Wednesday, December 16, 2009

Ten Things You Can Do to Make Your Office Greener

With all of the focus on the environment and climate change these days, “going green” is not something that can (or should!) be ignored or put off. And while “Reduce, Reuse, and Recycle” may seem like a quaint and outdated phrase, the concepts embodied within it are as solid as ever. Using those concepts, though, can sometimes be overwhelming to us as individuals and it often feels like we can’t make a difference – especially in the workplace. Here are the first five ideas our staff suggested that can make a difference. They may seem like small things but remember: a journey of a thousand miles begins with a single step…

#1. Set up recycling bins for glass, plastic, paper, cardboard, aluminum – whatever your office uses in quantity. Make recycling these items a habit and it will become an easy thing to maintain.

#2. Re-use plastic water bottles. Don’t throw out a bottle just because it’s empty. Clean it out and use it again! Once it is no longer re-useable, then it can go into the recycling bin. With simple cleaning, bottles can be re-used many times before they reach that stage. Better yet, don’t use disposable bottles at all! Keep a ceramic mug or a plastic or metal sports bottle at your desk for drinking water (or other beverages of choice) throughout the day. Hydrate while minimizing your carbon footprint.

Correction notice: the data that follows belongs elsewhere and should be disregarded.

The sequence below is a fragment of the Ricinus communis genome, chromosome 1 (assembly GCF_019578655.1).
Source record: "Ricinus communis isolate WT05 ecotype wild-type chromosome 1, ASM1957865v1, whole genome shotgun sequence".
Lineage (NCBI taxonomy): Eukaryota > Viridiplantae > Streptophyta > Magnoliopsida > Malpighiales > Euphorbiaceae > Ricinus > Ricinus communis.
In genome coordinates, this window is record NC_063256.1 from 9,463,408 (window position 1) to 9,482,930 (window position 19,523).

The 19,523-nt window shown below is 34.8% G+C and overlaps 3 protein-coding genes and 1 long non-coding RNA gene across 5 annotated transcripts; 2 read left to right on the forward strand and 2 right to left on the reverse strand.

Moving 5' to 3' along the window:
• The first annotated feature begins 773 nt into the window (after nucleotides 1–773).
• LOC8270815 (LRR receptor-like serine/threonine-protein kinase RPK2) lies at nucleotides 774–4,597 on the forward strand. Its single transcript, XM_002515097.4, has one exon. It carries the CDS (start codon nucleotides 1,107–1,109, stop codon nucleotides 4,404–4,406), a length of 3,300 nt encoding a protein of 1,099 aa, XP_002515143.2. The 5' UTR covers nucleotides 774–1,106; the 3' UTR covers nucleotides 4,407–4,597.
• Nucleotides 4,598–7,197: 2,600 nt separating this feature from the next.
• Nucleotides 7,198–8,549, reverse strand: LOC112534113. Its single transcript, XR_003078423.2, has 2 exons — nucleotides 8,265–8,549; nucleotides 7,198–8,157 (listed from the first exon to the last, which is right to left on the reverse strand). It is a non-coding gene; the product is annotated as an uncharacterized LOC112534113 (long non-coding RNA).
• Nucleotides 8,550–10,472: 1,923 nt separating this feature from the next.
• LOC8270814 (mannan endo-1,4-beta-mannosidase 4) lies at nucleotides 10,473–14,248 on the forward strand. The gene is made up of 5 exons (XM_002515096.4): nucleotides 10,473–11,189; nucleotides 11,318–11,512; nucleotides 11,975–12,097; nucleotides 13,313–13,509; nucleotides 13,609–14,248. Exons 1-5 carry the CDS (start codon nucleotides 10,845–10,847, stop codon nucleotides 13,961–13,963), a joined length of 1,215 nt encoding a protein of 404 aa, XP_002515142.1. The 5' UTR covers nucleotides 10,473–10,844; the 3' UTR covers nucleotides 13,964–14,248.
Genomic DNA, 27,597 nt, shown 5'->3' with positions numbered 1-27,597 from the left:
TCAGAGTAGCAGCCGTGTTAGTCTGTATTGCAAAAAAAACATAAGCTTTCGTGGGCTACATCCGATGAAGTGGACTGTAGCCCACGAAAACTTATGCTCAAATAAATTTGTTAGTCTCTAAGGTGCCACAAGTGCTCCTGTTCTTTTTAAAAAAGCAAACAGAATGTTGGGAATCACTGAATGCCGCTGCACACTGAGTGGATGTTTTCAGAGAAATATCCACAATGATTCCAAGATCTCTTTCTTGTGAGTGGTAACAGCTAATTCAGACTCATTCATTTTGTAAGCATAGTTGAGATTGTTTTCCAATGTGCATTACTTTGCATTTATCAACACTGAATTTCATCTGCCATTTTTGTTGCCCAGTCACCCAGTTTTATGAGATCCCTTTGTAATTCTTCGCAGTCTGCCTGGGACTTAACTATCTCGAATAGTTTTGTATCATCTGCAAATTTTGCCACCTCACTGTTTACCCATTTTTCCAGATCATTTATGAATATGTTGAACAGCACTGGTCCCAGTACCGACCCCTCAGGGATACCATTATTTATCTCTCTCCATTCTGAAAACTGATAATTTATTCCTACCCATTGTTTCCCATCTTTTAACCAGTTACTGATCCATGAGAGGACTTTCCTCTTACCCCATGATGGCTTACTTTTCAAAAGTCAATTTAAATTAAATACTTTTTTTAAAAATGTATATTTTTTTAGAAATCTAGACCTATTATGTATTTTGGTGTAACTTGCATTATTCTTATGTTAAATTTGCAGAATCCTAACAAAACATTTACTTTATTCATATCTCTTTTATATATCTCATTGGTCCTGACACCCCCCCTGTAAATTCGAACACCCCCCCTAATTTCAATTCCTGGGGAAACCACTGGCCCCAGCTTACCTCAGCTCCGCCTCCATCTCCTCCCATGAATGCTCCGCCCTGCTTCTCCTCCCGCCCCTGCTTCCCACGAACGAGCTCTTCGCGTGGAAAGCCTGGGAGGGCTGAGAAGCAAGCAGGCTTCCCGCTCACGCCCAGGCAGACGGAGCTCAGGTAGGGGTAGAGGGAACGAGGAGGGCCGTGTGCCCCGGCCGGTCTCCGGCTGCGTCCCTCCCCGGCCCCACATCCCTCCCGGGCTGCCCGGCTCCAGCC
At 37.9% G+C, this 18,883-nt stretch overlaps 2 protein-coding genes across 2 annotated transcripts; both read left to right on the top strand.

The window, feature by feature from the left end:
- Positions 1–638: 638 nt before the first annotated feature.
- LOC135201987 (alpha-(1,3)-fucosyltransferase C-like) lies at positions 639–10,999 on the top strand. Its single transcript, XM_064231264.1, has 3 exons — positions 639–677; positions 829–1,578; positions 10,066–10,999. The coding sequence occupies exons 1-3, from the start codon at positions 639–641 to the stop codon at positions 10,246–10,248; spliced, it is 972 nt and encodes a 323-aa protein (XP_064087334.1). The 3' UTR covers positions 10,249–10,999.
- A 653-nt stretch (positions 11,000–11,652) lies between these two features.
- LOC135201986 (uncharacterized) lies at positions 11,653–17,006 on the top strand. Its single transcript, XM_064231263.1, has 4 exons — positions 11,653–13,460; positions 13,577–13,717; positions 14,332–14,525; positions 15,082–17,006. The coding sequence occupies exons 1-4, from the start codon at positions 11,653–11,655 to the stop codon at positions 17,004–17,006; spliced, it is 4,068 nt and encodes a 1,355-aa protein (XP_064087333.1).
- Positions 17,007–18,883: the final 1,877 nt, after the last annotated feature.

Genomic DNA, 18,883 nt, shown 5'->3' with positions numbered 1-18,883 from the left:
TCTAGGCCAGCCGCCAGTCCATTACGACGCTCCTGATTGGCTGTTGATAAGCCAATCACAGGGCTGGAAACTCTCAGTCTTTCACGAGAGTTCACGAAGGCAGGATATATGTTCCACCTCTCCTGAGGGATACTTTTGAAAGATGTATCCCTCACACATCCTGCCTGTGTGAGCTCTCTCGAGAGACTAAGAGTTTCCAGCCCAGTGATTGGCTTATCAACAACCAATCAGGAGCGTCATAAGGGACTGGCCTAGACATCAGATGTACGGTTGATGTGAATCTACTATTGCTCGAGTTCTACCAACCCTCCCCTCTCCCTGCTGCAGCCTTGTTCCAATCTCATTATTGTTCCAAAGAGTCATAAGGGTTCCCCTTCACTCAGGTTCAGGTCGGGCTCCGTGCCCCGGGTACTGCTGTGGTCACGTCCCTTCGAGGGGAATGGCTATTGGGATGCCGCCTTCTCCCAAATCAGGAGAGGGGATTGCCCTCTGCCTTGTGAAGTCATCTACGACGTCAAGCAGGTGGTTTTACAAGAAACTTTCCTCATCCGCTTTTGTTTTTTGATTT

#3. Replace incandescent bulbs with energy efficient bulbs. CFLs (compact fluorescent lights) last longer and use less energy than standard incandescent bulbs. You can do this for a personal desk light or workspace light even if you can’t get the main room lights changed.

#4. Turn off lights in unused rooms; turn them on only when needed. The reduced power use could save you some green as well as helping you be green. Installing timers or motion sensors on the lights can be a good backup as they can turn the lights off when people forget to do so or after a certain period once the motion in the room ceases.

#5. Make sure your computer is set for maximum energy savings. Most people know about these settings for their laptops since they are trying to eek out every last bit of power from the batteries – but did you know that most desktop computers can also be configured for energy efficiency? Change your settings so that the monitor goes to sleep after a few minutes of idleness instead of always being on and the hard drive goes to sleep as well after a certain period of inactivity. Ask your IT person about this if you are not comfortable doing it yourself.

Next week – the final five, plus a bonus tip…

- Karl Baur, CMP • Project Director, RDL enterprises